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From paul <paulg...@gmail.com>
Subject Re: Multiple master nodes
Date Fri, 01 Aug 2008 17:19:01 GMT
Otis,

The DRBD setup is relatively straight forward now and the documentation is
pretty thorough at http://www.drbd.org/users-guide/.  I only run a two node
setup for the masters, so a one to many replication scheme is outside of my
requirements.  I'm currently running my cluster on CentOS 5 and there are
rpms available for DRBD through the extras repository with the following
packages:

drbd82.x86_64
kmod-drbd82.x86_64


There's nothing Hadoop specific, other than starting up the right services
in the right order when using heartbeat.  (The secondary server does not run
it's namenode processes while it's in standby mode)  This is no different
than many other apps in an HA scenario so it's hard to even call this Hadoop
specific.

As far as being happy with it, yes, so far I am.  I've had enough history of
usage with DRBD over the past four years that I'm pretty comfortable with
it's reliability and performance.  I've also done replication of data sets
much larger than the namenode's with negligible performance overhead (after
the initial sync).  Your mileage may vary based on the change rate of your
namenode's data, but for our purposes there is little to no concern.


Here's a few more details on my current configuration...

I do not use a crossover cable between the nodes as you'll often see
recommended by the documentation and howto's.  Instead, since my servers
each have two NICs, I use bonding with LACP and use the bond0 device for
both my regular traffic and my drbd replication.  With this setup, I'd have
to lose two NICs (and two switches on my network) in order to have a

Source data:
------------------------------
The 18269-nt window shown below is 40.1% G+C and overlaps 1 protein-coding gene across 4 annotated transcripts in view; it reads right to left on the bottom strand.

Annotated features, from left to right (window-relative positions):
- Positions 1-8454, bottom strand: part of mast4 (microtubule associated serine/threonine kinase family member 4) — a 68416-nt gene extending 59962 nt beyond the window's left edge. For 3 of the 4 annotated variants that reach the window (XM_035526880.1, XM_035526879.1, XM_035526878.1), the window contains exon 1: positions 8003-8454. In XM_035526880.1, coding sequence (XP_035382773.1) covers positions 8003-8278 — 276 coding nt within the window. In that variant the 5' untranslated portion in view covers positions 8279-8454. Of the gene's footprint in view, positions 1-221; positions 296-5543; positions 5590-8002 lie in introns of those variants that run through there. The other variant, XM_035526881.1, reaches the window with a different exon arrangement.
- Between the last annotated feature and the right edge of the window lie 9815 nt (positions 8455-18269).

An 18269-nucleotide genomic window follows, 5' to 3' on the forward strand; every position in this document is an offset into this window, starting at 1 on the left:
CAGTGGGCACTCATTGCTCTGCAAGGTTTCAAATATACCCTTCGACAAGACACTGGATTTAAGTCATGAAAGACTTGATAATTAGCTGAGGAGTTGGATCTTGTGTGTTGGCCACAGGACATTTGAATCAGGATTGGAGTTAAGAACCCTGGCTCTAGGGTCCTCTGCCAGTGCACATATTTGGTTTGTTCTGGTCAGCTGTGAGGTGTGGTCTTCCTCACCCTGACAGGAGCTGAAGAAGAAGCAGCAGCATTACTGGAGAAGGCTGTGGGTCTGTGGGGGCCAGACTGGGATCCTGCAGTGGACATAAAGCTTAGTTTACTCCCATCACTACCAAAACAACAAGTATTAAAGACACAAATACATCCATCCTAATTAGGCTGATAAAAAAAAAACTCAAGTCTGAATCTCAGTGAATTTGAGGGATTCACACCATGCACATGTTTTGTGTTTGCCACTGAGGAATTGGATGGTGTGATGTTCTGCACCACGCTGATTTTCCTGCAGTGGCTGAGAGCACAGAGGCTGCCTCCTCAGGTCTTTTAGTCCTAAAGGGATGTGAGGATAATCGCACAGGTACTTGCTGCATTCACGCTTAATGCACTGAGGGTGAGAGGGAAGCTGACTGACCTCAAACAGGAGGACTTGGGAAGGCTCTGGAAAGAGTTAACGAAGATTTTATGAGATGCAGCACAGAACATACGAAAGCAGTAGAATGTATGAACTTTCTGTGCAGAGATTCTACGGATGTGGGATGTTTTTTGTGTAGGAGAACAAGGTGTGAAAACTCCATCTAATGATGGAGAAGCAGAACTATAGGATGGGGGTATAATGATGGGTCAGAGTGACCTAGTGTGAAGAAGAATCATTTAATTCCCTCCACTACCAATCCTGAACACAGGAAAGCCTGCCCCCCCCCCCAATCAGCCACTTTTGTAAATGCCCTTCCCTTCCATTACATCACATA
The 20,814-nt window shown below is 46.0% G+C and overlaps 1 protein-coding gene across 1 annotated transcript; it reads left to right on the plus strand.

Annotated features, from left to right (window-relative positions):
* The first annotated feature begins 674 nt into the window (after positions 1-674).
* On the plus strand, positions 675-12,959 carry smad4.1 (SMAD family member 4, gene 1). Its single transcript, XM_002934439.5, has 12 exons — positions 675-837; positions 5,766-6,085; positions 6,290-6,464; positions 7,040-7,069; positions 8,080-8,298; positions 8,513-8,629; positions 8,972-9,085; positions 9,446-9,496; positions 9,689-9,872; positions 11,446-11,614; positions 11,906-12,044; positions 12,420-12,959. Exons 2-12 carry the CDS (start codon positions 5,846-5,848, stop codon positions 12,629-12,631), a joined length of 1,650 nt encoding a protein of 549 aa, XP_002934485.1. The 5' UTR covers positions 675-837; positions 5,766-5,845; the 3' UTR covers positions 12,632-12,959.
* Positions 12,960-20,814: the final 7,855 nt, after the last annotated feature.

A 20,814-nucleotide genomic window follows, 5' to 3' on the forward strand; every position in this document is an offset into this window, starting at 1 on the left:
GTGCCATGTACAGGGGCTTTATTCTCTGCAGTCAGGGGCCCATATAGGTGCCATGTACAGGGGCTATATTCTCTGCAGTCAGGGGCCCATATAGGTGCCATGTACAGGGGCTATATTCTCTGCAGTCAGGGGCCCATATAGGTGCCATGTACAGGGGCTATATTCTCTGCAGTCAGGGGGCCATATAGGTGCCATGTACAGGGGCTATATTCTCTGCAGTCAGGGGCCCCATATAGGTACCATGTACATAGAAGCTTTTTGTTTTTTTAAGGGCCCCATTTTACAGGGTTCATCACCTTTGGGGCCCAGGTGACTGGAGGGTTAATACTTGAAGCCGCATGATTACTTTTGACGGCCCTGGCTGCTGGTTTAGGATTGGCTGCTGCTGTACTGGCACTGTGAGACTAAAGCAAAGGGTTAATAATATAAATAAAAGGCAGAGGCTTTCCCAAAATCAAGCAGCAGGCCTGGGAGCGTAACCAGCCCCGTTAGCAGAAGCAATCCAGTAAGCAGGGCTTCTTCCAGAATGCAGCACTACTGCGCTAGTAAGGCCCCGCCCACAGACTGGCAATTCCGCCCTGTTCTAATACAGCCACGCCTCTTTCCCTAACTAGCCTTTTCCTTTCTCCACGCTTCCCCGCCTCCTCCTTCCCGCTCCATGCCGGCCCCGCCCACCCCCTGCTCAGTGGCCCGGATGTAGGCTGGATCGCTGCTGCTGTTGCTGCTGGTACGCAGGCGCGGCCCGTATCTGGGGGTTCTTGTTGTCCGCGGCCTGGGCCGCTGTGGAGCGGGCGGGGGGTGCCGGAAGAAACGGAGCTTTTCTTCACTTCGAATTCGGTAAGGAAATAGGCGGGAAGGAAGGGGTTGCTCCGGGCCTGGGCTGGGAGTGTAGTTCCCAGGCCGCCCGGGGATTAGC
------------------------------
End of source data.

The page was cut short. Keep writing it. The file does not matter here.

complete network failure and risk any split brain.


My /etc/drbd.conf is pretty simple:

#
# drbd.conf example
#

global { usage-count no; }

resource r0 {

  protocol      C;

  syncer { rate 110M; }

  startup { wfc-timeout 0; degr-wfc-timeout     120; }

  on grid102.domain.prod {
    device /dev/drbd0;
    disk /dev/sda4;
    address     10.6.5.62:7788;
    meta-disk internal;
  }

  on grid101.domain.prod {
    device /dev/drbd0;
    disk /dev/sda4;
    address     10.6.5.61:7788;
    meta-disk internal;
  }
}

#
# end drbd.conf
#


And a single entry in /etc/fstab:

/dev/drbd0 /hadoop                    ext3    defaults,noauto        0 0


Obviously there's more to creating the device and file system, but there are
pretty clear instructions on this through the user guide.  I do most of it
through some scripts that I keep around for building cluster masters and
nodes in my environment which the following lines come from:


### start script ###

SOURCE_DIR=/mnt/hadoop/dist

mkdir -p /hadoop
echo "/dev/drbd0 /hadoop                    ext3    noauto        1 2" >>
/etc/fstab

yum -y install drbd82 kmod-drbd82

/bin/cp $SOURCE_DIR/drbd.conf /etc
chkconfig drbd on

yes | drbdadm create-md r0

service drbd start

# run only on primary, manually
# drbdadm -- --overwrite-data-of-peer primary r0

### end script ###

(fdisk of the volume and mkfs need to be added in there at the end)